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The Voice of Reason: Essays in Objectivist Thought by Ayn Rand, Leonard Peikoff, Peter Schwartz

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affirmative action, Berlin Wall, British Empire, business process, cuban missile crisis, haute cuisine, invisible hand, Isaac Newton, laissez-faire capitalism, means of production, medical malpractice, profit motive, Ralph Nader, Ronald Reagan, The Wealth of Nations by Adam Smith, trade route, transcontinental railway, urban renewal, War on Poverty

—ending on a voice declaring: “This is the American way—with every man entitled to have and express his own opinion.” I, who come from Soviet Russia, can assure you that debates and differences of that kind were and are permitted in Soviet Russia. What about political or philosophical issues? Why didn’t those upholders of the American Way show people disagreeing about nuclear weapons? Or about abortion? Or about “affirmative action”? If that committee stands for the American Way—there is no such Way any longer. Observe also that in today’s proliferation of pressure groups, the lowest sort of unskilled laborer is regarded as “the public,” and presents claims to society in the name of “the public interest,” and is encouraged to assert his “right” to a livelihood—but the businessmen, the intelligent, the creative, the successful men who make the laborer’s livelihood possible, have no rights, and no (legitimate) interests, are not entitled to their livelihood (their profits), and are not part of “the public.”

To be progressive in history today means precisely this: it means to respect the rewriting of all the newest groups, especially if their spokesmen make no sense to you; that shows that you are open-minded, and are not trying to impose your group’s private views on others. To each his own subjectivism. Is this an exaggeration? A prominent history professor at Stanford University, Carl Degler, recently made a plea for women’s history, explaining that history varies subjectively from men to women. He declared: “The real test of the success of affirmative action for women will come not by counting the number or proportion of women in a department or profession, but by the extent to which men ... are willing to accept the new and peculiar interests of women as legitimate and serious, even when those interests are strikingly novel and perhaps even bizarre when compared with current acceptable work in a given field.”9 [Emphasis added.] I once heard a feminist intellectual on television declare that the central fact of the ages is rape, and that the culmination of the historical process is the discovery of the clitoral orgasm, which has finally freed women from men.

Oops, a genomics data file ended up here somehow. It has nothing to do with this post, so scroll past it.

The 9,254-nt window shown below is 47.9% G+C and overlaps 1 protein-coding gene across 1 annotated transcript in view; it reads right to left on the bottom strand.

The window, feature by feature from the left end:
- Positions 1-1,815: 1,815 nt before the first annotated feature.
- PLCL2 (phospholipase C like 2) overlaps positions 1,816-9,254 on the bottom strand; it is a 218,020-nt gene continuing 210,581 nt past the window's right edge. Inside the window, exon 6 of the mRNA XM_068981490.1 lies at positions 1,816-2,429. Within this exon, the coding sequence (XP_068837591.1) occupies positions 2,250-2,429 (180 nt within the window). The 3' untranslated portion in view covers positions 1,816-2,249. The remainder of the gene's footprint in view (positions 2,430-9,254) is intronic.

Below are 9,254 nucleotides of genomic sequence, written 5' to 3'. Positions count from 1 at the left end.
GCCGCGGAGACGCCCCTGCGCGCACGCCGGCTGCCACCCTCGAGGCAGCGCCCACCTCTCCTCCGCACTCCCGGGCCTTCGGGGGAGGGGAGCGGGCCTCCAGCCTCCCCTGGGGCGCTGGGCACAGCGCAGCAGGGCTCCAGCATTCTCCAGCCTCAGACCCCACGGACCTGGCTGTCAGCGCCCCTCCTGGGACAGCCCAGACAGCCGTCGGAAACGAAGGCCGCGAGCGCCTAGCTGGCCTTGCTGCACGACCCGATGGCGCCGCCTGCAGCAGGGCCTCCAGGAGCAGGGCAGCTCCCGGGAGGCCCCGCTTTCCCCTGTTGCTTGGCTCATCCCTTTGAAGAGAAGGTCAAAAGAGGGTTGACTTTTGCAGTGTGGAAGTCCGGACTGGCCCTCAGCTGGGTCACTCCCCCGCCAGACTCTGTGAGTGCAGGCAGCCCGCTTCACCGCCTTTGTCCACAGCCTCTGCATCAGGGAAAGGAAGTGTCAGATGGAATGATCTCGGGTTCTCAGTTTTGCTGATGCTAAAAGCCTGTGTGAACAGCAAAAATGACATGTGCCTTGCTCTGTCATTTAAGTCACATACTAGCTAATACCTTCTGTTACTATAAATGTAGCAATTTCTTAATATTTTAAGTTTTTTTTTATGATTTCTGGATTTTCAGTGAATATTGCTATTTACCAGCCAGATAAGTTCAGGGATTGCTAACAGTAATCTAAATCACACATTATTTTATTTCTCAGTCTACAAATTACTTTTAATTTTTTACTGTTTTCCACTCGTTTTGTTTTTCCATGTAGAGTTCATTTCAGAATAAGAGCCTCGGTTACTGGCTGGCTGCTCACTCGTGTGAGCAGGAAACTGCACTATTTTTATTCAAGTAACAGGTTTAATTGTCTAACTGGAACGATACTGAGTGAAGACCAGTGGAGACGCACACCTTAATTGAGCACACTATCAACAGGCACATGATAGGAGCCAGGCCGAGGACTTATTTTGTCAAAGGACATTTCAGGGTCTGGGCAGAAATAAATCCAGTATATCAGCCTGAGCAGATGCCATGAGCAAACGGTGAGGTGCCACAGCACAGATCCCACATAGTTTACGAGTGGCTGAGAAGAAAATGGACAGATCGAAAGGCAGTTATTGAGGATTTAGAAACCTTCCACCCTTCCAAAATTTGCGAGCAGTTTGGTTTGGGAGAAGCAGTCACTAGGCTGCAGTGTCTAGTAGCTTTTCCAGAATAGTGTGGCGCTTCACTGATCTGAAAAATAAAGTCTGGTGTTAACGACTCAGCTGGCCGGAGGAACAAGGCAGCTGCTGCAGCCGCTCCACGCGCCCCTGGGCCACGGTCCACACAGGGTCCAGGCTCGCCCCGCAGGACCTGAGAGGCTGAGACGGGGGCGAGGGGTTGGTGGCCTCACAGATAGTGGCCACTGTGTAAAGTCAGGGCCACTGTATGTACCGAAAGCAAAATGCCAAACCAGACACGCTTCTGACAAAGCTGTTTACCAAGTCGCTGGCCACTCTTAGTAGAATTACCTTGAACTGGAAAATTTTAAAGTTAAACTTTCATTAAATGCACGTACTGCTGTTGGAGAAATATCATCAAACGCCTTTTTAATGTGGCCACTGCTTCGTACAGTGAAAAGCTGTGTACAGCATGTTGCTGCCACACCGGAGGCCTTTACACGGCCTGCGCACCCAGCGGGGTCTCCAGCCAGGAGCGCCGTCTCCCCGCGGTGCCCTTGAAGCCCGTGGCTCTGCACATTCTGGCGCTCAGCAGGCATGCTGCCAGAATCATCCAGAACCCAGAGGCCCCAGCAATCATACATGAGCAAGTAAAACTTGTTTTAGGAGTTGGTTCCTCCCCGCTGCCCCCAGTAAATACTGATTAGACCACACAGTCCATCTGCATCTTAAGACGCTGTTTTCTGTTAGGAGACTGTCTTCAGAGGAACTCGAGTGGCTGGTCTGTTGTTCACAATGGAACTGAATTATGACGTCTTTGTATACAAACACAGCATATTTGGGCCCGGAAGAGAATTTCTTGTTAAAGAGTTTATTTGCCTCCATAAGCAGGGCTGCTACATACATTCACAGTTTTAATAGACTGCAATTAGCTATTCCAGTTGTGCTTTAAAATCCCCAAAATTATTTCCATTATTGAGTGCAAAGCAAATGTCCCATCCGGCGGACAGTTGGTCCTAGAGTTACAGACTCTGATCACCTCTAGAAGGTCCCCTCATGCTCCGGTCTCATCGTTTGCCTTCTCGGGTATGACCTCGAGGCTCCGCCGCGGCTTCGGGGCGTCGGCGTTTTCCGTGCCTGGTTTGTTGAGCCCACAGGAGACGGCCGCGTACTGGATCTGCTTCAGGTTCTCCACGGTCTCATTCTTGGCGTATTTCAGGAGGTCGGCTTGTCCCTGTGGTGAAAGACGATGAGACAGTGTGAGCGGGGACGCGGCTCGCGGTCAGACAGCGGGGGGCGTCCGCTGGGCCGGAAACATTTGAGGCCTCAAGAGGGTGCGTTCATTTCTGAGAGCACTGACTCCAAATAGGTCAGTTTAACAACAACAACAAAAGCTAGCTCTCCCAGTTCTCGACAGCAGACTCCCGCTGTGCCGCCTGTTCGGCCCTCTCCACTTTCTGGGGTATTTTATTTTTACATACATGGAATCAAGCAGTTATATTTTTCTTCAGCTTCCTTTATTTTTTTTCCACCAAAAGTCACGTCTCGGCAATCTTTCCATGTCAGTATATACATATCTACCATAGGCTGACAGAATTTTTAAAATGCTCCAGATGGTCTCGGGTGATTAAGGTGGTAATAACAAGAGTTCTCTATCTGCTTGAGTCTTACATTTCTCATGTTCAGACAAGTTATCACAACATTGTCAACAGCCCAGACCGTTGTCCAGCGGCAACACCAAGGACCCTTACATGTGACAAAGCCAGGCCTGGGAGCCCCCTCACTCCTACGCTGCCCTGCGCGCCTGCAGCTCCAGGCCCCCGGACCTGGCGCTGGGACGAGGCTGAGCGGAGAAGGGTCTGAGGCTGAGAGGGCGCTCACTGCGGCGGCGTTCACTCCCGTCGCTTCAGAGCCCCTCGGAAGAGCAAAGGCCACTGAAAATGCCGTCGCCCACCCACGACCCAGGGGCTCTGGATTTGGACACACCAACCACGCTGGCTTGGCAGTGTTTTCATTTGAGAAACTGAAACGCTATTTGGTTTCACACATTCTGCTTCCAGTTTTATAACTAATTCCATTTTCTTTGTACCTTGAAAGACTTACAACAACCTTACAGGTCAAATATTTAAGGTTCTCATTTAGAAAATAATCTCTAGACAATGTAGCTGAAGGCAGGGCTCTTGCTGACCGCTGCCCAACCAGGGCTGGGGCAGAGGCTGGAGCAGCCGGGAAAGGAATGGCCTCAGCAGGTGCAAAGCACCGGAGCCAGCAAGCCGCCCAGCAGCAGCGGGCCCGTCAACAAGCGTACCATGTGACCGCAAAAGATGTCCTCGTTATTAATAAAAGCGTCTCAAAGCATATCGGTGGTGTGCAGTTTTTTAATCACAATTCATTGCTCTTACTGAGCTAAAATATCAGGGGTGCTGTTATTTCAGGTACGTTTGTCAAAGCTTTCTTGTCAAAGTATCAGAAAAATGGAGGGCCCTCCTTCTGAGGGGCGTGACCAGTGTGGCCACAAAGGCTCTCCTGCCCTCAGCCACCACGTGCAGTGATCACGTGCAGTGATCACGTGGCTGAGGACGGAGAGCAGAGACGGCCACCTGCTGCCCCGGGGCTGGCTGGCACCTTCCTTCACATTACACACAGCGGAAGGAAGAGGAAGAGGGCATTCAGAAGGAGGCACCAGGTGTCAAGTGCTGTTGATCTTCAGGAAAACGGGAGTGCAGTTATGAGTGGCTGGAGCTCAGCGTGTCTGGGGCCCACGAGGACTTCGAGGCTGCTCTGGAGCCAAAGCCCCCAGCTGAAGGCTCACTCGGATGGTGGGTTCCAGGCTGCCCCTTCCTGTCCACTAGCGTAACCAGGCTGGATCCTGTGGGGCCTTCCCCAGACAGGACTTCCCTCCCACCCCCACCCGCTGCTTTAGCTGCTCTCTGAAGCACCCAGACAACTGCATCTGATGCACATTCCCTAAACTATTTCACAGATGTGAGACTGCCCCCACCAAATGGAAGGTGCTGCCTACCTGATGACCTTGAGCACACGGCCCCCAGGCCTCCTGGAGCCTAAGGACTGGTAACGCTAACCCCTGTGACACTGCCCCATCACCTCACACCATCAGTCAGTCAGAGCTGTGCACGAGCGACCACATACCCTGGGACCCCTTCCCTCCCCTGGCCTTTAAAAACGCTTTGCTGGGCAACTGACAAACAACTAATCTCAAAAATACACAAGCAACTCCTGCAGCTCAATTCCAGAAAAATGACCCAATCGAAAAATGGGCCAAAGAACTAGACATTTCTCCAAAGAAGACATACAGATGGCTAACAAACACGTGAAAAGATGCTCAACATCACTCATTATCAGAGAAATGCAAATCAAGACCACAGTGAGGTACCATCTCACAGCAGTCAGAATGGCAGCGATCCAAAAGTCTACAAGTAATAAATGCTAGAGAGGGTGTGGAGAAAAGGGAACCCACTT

Making Globalization Work by Joseph E. Stiglitz

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affirmative action, Andrei Shleifer, Asian financial crisis, banking crisis, barriers to entry, Berlin Wall, business process, capital controls, central bank independence, corporate governance, corporate social responsibility, currency manipulation / currency intervention, Doha Development Round, Exxon Valdez, Fall of the Berlin Wall, Firefox, full employment, Gini coefficient, global reserve currency, happiness index / gross national happiness, illegal immigration, income inequality, income per capita, incomplete markets, Indoor air pollution, informal economy, inventory management, invisible hand, Kenneth Rogoff, low skilled workers, manufacturing employment, market fundamentalism, Martin Wolf, microcredit, moral hazard, North Sea oil, offshore financial centre, oil rush, open borders, open economy, price stability, profit maximization, purchasing power parity, quantitative trading / quantitative finance, race to the bottom, reserve currency, rising living standards, risk tolerance, Silicon Valley, special drawing rights, statistical model, the market place, The Wealth of Nations by Adam Smith, Thomas L Friedman, trade liberalization, trickle-down economics, union organizing, Washington Consensus